Palike asks Bengaluru residents to ‘Bag it’

A cardinal principle in administration and policy making is that one should never introduce a rule or law that cannot be enforced. The dangers are manifold — those who flout the rule get away with impunity, and the rest of the citizenry gets the message that laws mean nothing, they need not be obeyed. Take the BBMP’s latest decisions for ‘cleaning up’ the mess that the city has become.

Residents whose dogs mess up the pavements and public places, are now warned that they will be fined and penalised. Walk with me a short distance — less than 300 metres — along the east and south walls of ISRO’s headquarters off new BEL road in north Bengaluru, and you will have to step carefully every five or six paces, to avoid a pile of dog poo.

Pic: Ravi Kaushik

Pause awhile, especially in the mornings, and you can see a steady stream of residents from the well-off dollar colony and RMV extensions, walking their dogs (fancy breeds, some of them) on a leash, and stopping every now and then, to let their pet do its business, at the base of a lamp post or on the concrete slabs of the pavement. While the animal is at it, the owner will look the other way, as if pretending that he or she has nothing to do with the quadruped that is messing up a public place. And then they push off, dragging the animal along, till it decides to stop again, a few metres on, to relieve itself.

It is disgusting, revolting and unacceptable — but how is the BBMP going to enforce the rule about fining the offenders? Will there be inspectors standing along all pathways, to keep track and nab the offenders and collect a fine? Round the clock? And what about the lakhs of strays? Who is BBMP going to fine when these strays relieve themselves all over the place? Isn’t the proliferation of stray dogs connected to the other obligations of the city’s municipal corporation?

Instead of announcing a ‘rule’ without ensuring that it is enforceable, the BBMP is only making a fool of itself. Have they thought about the possibilities of enforcing the rule?

Abroad, people have pets too, and they do relieve themselves, but I have seen even well-to-do owners picking up the mess and putting it in a bag and dropping it in the appropriate bin. Go to places of tourist interest, like Ely cathedral in England, for instance and you will find notices along the approach roads in the city : "Bag it". And people do.

We have cameras to monitor vehicles that jump the red light at signals. Can we have cameras, perhaps, as an experimental measure to catch the offenders whose dogs mess up the place, and penalise them (it is easy once the owner and the pet are photographed).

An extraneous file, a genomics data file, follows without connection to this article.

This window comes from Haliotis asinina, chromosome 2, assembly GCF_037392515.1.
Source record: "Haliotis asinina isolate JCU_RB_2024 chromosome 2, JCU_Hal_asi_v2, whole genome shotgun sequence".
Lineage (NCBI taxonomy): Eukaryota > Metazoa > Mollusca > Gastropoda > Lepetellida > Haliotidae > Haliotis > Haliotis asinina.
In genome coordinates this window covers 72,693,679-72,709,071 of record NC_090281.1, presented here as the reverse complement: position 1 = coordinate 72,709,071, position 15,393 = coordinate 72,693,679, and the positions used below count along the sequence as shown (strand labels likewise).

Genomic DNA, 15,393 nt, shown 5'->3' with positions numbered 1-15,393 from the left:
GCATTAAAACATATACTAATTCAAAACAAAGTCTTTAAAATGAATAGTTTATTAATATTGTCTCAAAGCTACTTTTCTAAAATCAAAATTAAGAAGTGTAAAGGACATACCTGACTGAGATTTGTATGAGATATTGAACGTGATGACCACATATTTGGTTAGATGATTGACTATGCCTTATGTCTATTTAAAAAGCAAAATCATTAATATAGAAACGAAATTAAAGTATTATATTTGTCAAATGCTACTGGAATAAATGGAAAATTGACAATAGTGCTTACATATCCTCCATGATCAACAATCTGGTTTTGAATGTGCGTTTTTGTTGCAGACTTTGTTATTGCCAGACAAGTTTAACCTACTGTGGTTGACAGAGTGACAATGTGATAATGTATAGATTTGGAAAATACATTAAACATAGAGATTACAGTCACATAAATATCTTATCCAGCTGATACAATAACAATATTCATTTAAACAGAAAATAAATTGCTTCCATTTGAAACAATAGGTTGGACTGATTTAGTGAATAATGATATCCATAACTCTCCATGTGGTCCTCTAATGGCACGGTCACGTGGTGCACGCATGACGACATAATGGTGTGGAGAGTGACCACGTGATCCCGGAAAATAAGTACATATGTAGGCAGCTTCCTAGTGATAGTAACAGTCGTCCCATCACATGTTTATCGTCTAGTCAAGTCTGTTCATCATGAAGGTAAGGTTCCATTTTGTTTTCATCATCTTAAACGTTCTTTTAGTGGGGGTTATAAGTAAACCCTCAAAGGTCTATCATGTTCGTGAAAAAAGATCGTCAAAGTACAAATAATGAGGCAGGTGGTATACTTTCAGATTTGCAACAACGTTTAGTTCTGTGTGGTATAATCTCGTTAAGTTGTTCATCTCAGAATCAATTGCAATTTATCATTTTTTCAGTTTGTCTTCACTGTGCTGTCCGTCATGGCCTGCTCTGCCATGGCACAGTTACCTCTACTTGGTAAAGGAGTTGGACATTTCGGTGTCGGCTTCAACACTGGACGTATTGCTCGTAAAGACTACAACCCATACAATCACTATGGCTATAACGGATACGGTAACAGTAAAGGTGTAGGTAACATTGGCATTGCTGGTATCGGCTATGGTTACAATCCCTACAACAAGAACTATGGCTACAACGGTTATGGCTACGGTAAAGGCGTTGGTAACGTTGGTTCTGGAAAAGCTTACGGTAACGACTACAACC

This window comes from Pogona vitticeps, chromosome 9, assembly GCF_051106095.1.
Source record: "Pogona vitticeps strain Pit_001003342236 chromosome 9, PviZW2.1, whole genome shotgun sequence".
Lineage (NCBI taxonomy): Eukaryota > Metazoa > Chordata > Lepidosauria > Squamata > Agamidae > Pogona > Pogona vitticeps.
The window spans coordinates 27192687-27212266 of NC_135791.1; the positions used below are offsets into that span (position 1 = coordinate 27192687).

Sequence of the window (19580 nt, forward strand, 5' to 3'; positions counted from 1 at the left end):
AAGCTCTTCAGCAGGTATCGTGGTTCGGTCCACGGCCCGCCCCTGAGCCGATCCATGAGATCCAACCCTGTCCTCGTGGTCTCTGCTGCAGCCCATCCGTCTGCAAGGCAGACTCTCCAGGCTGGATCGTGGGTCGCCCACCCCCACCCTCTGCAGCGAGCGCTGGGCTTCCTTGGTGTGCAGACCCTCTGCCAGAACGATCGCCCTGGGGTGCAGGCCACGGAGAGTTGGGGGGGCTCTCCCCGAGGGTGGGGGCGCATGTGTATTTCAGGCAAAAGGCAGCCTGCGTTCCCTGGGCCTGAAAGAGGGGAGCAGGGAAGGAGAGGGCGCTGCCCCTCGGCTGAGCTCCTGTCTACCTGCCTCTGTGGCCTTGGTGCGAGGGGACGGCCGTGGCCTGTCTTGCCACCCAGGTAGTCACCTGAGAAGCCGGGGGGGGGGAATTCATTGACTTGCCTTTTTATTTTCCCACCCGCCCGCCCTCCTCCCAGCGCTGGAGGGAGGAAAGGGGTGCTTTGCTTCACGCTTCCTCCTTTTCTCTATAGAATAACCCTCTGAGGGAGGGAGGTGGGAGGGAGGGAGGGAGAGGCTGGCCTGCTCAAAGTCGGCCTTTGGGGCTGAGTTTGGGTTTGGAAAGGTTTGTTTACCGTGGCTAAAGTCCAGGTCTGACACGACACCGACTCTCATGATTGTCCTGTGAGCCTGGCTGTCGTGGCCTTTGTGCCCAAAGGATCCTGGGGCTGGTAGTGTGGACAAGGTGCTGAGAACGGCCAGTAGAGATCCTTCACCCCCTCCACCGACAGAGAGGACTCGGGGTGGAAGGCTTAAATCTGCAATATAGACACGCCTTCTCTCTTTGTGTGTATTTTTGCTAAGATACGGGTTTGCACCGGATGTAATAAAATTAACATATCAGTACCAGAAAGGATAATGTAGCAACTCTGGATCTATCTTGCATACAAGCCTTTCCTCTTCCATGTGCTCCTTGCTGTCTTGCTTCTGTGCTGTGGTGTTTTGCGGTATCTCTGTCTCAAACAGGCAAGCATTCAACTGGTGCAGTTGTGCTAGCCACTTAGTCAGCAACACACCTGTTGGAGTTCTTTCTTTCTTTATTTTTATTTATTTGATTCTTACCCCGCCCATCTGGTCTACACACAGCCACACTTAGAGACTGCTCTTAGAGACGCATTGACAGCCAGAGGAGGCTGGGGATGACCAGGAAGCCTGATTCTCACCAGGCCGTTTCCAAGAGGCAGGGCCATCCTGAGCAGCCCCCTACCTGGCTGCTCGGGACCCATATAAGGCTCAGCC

Many of us have cell phones that double up as cameras, so it should be possible to click a picture when one sees a pet defiling the pavement. Which means that citizens’ involvement becomes crucial in enforcing public clean-ups. Or perhaps, RWAs can lend a hand through vigilance (again, by capturing pictures) and ensuring that the offence does not go unpunished.

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About Sakuntala Narasimhan 73 Articles
Sakuntala Narasimhan is a Jayanagar based writer, musician and consumer activist.


  1. It’s all well for BBMP to say that they want dog poo to be bagged. But there has been no awareness spread on how exactly. As Ila mentions, there is no clarification on how to segregate or how to bag. Pet shops are few and far apart and pet products are not by any means affordable. Yet there are several kind souls who barely make ends meet, who keep Indian Native dogs as pets. So what are these guys expected to do? Walk into pet shops and pick up imported poop scoops and imported bags?

    And then there is the question of establishing ownership. Fancy dogs, with name tags and micro chips are a minority in the city. The majority are adopted dogs that live partly inside someones compound and partly on the streets. They are pets too. Someone feeds and cares for them. Are these guys omitted? So is the criteria then – “register your dog and you pick up poop. Don’t register and you are exempt?”

    And finally coming to the issue of strays. It’s a well known fact that if you have a squeaky clean surface, it is less likely to get defaced. NY subway example do be considered. Here we are talking about sidewalks and roads littered with all kinds of poop, including human (the most disgusting!). And we expect pet owners to overlook all of this and be model citizens just picking up after their dog. Does any of this sound realistic or well thought out, or a sad attempt at imitating some policies that work in other parts of the world?

  2. I have been picking up after my dog for the past two years now. till recently I would dump the bag in the road sweeper’s bin. Now that the trash has to be separated what do i do? None of the pet shops stock biodegradable bags. I have asked a friend to get them for me from outside the country. but till then, I still need to dispose the waste. So what do I do. Ila Urs

  3. I am facing this dog poo in our apartment complex of 285 houses and actively mailing to curb this menace as walking isn’t enjoyable instead one has to watch only one’s each and every step. Most of the petowners are insensitive as they think their houses are clean, let their drivers / maids/ or themselves ignore it with impunity. Spitting is also very common everywhere in India, they think its their birth right to spit and blow their nose anywhere.

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